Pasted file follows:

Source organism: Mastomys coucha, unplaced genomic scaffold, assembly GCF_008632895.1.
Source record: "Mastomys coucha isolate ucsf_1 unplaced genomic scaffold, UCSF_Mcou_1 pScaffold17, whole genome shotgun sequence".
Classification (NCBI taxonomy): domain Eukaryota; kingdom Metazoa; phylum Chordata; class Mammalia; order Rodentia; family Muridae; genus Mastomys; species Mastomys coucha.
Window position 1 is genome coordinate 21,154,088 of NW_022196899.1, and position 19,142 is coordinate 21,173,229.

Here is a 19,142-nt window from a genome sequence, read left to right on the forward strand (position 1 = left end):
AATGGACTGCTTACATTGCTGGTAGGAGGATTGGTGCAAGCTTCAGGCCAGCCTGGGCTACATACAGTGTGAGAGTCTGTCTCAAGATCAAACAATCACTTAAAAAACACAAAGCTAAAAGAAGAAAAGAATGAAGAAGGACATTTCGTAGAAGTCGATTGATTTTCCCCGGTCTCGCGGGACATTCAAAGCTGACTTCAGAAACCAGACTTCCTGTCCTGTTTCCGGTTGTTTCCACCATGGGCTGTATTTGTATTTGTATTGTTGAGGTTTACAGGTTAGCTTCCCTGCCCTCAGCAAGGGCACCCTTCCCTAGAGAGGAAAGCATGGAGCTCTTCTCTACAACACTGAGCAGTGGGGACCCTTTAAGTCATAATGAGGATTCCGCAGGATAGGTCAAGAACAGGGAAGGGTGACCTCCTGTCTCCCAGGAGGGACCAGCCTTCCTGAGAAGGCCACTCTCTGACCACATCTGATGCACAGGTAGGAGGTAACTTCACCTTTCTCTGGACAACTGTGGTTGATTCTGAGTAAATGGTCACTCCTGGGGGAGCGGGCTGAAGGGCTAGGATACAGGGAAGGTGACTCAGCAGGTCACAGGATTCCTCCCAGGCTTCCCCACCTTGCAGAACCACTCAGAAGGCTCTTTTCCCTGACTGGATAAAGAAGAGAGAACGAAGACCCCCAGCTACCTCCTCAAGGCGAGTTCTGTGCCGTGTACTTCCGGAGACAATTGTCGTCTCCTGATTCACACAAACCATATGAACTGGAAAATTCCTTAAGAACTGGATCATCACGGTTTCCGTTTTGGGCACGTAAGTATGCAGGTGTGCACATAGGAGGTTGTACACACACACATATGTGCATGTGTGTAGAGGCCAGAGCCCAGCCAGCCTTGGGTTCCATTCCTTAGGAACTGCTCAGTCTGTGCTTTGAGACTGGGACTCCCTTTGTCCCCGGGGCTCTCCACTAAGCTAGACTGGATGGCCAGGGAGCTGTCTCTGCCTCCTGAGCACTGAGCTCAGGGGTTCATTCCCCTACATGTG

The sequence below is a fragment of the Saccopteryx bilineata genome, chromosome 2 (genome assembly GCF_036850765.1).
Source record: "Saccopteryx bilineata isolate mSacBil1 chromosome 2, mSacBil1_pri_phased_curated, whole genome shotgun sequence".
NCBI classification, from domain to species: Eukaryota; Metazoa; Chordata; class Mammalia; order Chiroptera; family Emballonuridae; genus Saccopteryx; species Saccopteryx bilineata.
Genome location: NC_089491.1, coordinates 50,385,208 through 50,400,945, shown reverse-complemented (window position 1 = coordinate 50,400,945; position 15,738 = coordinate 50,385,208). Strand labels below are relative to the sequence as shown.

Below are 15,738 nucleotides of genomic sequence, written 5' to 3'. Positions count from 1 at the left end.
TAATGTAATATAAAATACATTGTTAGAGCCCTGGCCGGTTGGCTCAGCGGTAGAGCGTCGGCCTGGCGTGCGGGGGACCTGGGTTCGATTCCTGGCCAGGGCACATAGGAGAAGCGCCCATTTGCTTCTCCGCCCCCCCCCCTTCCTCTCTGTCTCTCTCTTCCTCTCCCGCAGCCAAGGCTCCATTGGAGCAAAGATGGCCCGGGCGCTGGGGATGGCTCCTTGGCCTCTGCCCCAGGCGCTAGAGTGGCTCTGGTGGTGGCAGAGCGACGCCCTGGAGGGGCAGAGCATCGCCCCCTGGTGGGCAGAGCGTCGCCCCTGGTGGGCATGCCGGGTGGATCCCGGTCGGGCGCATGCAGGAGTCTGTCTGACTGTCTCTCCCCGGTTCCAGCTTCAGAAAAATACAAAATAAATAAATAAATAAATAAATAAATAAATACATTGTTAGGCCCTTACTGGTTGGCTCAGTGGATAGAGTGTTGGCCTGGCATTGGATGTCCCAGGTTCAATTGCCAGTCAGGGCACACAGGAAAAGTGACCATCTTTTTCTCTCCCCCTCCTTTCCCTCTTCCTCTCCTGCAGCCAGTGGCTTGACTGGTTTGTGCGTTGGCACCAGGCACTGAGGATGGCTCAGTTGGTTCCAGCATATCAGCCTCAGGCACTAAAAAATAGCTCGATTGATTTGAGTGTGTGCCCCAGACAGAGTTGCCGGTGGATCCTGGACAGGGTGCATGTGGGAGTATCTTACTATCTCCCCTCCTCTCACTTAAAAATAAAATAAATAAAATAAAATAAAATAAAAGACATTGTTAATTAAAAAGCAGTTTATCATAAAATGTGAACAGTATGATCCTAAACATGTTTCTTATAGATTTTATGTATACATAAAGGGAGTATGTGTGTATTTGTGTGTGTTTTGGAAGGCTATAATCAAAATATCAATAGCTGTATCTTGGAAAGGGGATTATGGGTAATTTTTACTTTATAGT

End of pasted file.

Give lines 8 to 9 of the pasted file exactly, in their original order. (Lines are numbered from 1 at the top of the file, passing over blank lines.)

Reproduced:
Source record: "Saccopteryx bilineata isolate mSacBil1 chromosome 2, mSacBil1_pri_phased_curated, whole genome shotgun sequence".
NCBI classification, from domain to species: Eukaryota; Metazoa; Chordata; class Mammalia; order Chiroptera; family Emballonuridae; genus Saccopteryx; species Saccopteryx bilineata.